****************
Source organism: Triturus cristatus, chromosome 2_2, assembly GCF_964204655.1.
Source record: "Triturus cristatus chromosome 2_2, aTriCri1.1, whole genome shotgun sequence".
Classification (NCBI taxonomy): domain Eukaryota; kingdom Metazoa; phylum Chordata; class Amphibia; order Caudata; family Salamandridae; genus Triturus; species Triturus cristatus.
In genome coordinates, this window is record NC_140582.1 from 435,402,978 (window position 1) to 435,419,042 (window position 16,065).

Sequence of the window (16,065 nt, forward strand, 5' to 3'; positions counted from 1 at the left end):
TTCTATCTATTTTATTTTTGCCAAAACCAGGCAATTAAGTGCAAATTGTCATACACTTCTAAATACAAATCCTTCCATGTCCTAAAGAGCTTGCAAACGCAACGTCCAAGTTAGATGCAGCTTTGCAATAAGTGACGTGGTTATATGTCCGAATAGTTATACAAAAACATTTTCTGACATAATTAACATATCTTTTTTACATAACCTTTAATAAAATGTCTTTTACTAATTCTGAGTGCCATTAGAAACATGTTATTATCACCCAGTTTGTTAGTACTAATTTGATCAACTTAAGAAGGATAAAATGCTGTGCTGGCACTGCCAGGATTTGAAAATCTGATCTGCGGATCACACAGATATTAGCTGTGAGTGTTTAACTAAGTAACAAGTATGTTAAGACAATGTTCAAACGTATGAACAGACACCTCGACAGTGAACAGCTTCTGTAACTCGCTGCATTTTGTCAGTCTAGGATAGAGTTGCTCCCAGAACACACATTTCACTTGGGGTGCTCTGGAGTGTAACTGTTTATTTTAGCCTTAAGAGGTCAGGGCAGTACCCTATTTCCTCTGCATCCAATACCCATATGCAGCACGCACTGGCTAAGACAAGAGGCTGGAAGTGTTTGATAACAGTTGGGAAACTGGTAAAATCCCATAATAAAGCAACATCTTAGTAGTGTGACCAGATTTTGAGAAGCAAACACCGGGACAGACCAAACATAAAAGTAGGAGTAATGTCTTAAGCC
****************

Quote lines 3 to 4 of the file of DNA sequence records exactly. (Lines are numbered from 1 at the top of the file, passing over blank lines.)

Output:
Classification (NCBI taxonomy): domain Eukaryota; kingdom Metazoa; phylum Chordata; class Amphibia; order Caudata; family Salamandridae; genus Triturus; species Triturus cristatus.
In genome coordinates, this window is record NC_140582.1 from 435,402,978 (window position 1) to 435,419,042 (window position 16,065).